Journey to Silius [NES 1990] – 90s Video Games, Episode 10

Journey to Silius

Journey to Silius – In the future, the earth is so overpopulated that everyone is migrating to space colonies. Protagonist Jay McCray’s father, a scientist working to build a colony in the Silius star system, is killed in an explosion. 

The incident is ruled an accident, but Jay discovers a message from his father which reveals he was actually murdered by terrorists intent on sabotaging the colony project for some reason. Wikipedia

Fun Facts: Journey to Silius

Journey to Silius was intended to be a licensed game based on the 1984 film The Terminator. It was even previewed in Nintendo Power magazine under the Terminator title. However, Sunsoft somehow lost the license to Mindscape. 

Sunsoft also planned a Superman game but magically they lost the rights to this one as well. Therefore, it was released as Sunman.

Music was composed by Naoki Kodaka, who most notably composed soundtracks for Batman, Fester’s Quest, Blaster Master and Gremlins II.

Japanese version was released as Rough World (Raf World), and differed most notably by main character design. In Japanese (and also in the European PAL) version, the main character has helmet.



The controls follow the standard conventions of other side-scrolling action games for the NES. The character can lie down, but he can only aim his gun left or right. 

In addition to the default handgun weapon, the player can switch to one of five additional weapons that can be procured throughout the course of the game – which are a shotgun, a machine gun, a homing gun, a laser rifle, and a grenade launcher. 

Each of these special weapons consumes the player’s Gun Energy gauge and once it runs out, the player would automatically revert to the default handgun. 

The player can replenish Jay’s health and ammo by retrieving energy capsules dropped by defeated enemies. After the fifth and final stage is completed, the credits are shown, and the player would restart the game on the first stage. Wikipedia


One of the hardest and coolest NES Games ever, but a bit too short.

One of the greatest game soundtracks of all time!


Really good game. And the developers were kind enough to include a sound test menu, which you can reach by pressing B 33 times on the title screen, and then START.

There is an urban legend about another cheat code: DOOM GUN. You need to press Up, Down, A, B, Start. However, this is a myth and unfortunately it does not work!

So it should have been Terminator

It’s not hard to imagine Jay as Kyle Reese fighting his war against the machines in the future, though perhaps his sprite could do with a bit more stubble to better resemble Michael Biehn. The first level is ripped right out of the scenes which depict the future with Terminators and Hunter-Killers having laid waste to all around them, and the second level is familiar to the underground bunkers where T-600s hunt down humans in hiding. While the third and fourth stages don’t really bear much parity to any known scene, the final level takes place in a factory akin to the setpiece for the showdown against the T-800. The biggest evidence is the final boss, a tall mechanical humanoid that bears a significant semblance to the T-800’s metal exoskeleton.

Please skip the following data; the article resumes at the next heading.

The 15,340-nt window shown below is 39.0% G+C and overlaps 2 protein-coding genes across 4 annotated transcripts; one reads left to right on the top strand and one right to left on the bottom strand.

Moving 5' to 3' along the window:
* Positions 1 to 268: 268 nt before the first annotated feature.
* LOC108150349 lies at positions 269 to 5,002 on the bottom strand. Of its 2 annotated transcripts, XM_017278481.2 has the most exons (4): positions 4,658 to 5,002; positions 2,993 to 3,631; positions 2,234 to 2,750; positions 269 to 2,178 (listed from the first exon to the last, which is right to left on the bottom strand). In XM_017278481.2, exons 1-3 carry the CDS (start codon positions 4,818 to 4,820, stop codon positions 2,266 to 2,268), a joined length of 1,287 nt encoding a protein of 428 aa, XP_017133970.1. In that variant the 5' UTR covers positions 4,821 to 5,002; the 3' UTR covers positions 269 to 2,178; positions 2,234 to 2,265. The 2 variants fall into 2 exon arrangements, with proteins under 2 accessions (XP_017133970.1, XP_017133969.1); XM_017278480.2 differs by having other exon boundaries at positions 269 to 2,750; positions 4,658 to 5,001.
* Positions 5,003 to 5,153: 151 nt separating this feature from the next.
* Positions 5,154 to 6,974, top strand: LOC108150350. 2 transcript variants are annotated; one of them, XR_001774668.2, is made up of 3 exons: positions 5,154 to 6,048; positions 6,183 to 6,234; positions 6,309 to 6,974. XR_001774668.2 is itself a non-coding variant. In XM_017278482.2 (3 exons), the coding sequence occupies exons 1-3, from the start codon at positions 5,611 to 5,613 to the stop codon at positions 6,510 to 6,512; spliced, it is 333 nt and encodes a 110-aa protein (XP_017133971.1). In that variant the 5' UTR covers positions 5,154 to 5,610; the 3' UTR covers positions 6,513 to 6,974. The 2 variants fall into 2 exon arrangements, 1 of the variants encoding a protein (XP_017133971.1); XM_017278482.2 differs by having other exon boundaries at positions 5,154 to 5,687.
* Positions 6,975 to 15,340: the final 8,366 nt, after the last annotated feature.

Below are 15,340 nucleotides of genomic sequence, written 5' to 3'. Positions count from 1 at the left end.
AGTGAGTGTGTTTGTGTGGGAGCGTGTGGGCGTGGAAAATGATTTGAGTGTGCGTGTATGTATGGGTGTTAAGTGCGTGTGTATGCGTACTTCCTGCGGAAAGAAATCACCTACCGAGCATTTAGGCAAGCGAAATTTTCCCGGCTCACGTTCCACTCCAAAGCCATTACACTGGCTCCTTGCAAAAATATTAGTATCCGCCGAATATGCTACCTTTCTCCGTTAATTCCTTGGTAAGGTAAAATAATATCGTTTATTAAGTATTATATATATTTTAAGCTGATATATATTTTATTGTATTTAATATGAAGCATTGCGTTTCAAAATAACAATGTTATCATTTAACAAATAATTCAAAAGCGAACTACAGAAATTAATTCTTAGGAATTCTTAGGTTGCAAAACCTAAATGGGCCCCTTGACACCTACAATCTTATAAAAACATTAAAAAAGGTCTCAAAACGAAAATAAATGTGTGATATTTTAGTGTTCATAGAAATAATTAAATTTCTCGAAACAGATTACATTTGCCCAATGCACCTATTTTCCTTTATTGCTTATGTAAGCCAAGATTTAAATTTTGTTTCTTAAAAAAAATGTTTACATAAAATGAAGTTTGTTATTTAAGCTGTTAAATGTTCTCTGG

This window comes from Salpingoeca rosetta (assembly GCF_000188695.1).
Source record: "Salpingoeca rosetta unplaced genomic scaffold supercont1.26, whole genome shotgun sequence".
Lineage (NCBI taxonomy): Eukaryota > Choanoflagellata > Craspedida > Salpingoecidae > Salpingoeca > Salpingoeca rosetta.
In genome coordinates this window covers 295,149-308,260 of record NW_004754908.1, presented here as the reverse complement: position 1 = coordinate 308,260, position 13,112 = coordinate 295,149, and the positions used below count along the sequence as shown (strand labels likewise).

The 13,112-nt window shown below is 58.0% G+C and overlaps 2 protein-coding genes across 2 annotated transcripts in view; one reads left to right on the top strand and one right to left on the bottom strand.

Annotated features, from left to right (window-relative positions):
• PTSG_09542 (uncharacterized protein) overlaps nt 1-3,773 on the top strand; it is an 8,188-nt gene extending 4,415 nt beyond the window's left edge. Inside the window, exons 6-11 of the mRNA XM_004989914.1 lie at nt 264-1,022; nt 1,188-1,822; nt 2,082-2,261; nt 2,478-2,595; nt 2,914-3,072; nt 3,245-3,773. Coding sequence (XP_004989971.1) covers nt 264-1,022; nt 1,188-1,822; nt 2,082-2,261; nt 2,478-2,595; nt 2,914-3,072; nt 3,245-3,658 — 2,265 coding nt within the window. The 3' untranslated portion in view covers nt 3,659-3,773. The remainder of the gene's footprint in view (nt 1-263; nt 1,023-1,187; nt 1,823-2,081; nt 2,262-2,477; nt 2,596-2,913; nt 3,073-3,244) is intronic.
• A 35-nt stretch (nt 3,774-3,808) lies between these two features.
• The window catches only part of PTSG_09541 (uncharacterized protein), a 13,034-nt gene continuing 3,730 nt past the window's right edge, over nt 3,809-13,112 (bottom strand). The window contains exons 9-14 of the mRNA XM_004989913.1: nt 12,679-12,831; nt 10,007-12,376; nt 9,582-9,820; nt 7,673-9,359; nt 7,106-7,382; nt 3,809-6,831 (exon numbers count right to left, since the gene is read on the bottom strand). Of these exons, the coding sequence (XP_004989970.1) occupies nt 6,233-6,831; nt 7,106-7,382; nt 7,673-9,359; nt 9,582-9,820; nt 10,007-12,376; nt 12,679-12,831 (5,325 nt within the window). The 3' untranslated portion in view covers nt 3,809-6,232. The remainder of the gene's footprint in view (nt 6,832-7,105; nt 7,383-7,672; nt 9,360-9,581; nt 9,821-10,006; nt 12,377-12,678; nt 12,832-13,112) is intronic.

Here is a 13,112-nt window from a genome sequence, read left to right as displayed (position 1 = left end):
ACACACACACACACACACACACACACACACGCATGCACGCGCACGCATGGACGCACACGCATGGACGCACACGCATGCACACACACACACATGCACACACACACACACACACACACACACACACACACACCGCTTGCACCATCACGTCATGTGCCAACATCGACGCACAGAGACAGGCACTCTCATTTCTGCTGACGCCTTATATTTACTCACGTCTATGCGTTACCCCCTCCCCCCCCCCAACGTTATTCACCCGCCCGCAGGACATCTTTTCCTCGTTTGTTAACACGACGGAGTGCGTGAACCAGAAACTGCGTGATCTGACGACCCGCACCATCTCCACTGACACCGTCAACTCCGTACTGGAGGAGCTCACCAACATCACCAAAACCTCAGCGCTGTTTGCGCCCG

Furthermore, an early set of screenshots in a Nintendo Power exclusive show what the game was going to be like, naturally with Arnold Schwarzenegger as the eponymous Terminator at the title screen. The other screens show the first level with the background clad in a hushed dark blue shade, which makes it appear even more grave than its final incarnation. Source

Composer(s)Naoki Kodaka
  • EU: 1990
  • AU: 1990
  • JP: August 10, 1990
  • NA: September 1990
Genre(s)Run and gun
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It is a tough game to beat!

Journey to Silius can be pretty tough going. While the game is short and can be completed in about half an hour, you’re only given twelve lives with which to do so. 

You have three lives to start and three continues and there is no way to find or earn more, which seems to be a trend in Sunsoft NES games. These guys just hate the concept of the 1-Up. In addition, levels two, three, and four are very long indeed, easily twice the length of an average stage in most other games. 

The final level breaks with the established standard by blindsiding you with an auto-scrolling gauntlet of traps and pits which demands you be both precise and rapid in your progress as opposed to the more cautious and deliberate pace that worked best for the previous four stages. 

Don’t think you can count on health drops from enemies, either, as these are exceedingly rare and restore only a small amount when they do show themselves. 

They’re so scarce, in fact, that you can go several levels at a stretch without seeing a single one and they can’t be farmed from respawning enemies, as there are none to be found in this game. You’ll need to become very adept at memorizing the positions of the enemies and traps in each level and conserving your health and ammunition if you want to stand a chance.
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